RULE 9. After a question has been decided in morning session, except one of indefinite postponement, any two Fellows who voted with the majority may, at the same or at any subsequent morning session of the same meeting, move for a reconsideration thereof, without which no discussion of such question shall be allowed.

RULE 10. Every Fellow shall have the right to speak once on any question under consideration, but not oftener, unless by permission of the Association.

RULE 11. All questions of order not provided for in these rules shall be determined in accordance with the rules of order embodied in Cushing's "Manual of Parliamentary Practice."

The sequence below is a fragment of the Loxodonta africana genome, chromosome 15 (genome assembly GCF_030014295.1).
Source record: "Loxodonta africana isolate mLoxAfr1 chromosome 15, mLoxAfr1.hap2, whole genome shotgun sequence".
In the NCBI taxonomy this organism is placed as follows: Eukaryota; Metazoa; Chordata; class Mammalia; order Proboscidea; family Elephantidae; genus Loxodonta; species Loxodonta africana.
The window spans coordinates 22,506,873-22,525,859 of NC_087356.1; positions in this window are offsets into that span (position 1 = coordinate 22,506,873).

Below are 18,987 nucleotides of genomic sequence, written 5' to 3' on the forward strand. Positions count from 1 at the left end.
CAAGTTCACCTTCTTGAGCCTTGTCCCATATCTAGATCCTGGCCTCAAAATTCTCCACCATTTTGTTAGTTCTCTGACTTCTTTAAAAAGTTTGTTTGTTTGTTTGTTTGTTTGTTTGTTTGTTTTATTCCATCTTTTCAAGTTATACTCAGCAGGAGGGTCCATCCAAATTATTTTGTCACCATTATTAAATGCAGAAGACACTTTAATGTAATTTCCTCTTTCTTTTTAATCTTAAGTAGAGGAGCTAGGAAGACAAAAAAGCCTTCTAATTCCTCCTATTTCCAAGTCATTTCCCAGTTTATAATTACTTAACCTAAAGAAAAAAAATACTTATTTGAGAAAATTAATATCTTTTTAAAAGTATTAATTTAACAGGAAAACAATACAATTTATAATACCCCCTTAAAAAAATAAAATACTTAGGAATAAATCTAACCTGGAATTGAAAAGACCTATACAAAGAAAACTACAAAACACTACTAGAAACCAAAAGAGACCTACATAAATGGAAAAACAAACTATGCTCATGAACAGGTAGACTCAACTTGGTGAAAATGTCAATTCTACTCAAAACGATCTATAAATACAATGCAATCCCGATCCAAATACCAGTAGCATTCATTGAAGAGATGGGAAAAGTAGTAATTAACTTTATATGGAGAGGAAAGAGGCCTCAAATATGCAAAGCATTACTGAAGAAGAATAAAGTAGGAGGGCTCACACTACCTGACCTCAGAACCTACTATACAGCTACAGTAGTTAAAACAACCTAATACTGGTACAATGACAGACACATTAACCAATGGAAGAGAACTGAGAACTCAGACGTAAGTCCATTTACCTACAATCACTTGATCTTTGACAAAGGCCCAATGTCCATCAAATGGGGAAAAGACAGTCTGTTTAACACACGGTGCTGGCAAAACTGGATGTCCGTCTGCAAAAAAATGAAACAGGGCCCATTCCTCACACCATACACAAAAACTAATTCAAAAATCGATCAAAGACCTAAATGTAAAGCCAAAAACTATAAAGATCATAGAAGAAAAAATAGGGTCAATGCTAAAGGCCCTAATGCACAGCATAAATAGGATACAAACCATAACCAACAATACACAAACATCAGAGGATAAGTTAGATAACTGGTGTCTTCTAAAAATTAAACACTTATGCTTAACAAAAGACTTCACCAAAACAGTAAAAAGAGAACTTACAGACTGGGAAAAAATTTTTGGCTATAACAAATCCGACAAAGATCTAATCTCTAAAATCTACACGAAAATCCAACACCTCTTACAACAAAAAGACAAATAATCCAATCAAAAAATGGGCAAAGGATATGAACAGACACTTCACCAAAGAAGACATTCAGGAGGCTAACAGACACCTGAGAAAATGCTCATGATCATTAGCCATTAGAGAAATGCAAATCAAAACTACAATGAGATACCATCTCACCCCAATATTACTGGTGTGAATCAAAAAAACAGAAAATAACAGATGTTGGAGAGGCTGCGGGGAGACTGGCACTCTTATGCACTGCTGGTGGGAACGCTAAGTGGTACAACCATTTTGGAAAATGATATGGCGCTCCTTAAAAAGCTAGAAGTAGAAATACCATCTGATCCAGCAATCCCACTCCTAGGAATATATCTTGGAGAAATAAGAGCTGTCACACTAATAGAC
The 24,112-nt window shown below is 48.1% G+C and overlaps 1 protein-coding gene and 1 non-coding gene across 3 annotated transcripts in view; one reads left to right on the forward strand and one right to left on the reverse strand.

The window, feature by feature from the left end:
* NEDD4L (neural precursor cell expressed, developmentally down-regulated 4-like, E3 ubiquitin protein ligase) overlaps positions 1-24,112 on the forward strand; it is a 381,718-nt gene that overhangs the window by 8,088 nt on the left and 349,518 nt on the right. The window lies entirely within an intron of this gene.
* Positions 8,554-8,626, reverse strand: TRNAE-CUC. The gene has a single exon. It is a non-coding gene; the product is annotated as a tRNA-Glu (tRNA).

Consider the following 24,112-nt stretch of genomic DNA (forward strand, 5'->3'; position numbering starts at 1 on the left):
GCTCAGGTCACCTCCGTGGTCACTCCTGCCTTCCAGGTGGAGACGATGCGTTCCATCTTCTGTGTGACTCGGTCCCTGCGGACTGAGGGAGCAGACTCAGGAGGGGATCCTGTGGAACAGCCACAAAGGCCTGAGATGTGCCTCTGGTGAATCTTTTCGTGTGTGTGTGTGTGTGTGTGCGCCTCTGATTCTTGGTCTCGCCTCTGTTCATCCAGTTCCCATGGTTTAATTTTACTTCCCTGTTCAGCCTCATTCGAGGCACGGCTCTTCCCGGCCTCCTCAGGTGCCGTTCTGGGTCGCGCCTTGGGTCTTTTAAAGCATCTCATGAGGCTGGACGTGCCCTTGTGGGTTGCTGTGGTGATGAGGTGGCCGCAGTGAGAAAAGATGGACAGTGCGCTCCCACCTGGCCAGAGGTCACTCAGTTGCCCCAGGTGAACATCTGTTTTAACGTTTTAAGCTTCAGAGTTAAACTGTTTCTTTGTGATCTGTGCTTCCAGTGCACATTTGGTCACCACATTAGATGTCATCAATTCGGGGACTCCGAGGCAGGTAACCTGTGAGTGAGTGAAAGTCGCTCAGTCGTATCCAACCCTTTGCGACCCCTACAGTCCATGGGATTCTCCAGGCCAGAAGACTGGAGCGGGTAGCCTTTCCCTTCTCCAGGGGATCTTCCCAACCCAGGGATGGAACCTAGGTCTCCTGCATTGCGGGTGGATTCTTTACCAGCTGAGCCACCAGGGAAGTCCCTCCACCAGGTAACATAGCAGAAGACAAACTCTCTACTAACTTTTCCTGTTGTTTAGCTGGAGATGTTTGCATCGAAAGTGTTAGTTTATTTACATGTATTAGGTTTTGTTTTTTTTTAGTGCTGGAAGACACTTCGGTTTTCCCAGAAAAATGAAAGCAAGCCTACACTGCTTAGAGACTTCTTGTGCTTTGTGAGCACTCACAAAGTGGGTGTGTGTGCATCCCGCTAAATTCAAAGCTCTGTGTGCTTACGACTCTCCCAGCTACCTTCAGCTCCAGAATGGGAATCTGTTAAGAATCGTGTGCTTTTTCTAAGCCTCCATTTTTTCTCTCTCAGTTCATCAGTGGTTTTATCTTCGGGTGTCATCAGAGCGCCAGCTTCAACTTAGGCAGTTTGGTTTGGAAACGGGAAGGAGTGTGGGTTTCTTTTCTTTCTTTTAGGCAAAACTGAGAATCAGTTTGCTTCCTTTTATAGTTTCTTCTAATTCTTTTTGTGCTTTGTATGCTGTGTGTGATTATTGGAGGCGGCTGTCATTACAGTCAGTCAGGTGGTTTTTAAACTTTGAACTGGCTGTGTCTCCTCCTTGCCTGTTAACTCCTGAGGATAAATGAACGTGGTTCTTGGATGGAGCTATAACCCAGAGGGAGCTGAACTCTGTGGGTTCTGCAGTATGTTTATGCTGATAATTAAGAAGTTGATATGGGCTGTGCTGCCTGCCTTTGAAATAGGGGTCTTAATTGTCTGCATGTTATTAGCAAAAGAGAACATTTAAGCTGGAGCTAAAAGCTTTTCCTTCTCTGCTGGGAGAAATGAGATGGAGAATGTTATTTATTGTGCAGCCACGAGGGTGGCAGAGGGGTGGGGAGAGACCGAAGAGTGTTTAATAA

SEC. 1. These By-Laws shall go into effect at the annual meeting of the Association in November, 1884.



SEC. 1. Amendments, alterations, or additions to these ByLaws may be made by a three-fourths vote of the Fellows present and voting at a regular annual meeting; provided that notice of such amendments, alterations, or additions shall have been presented in writing at the regular annual meeting immediately preceding.

SEC. 2. These By-Laws, or any Article, or any Section of any Article thereof, may be temporarily suspended at any morning or afternoon session of any regular meeting, during such session only, and then only by a three-fourths vote of the Fellows present and voting.



ART. I.-Duties of physicians to their patients.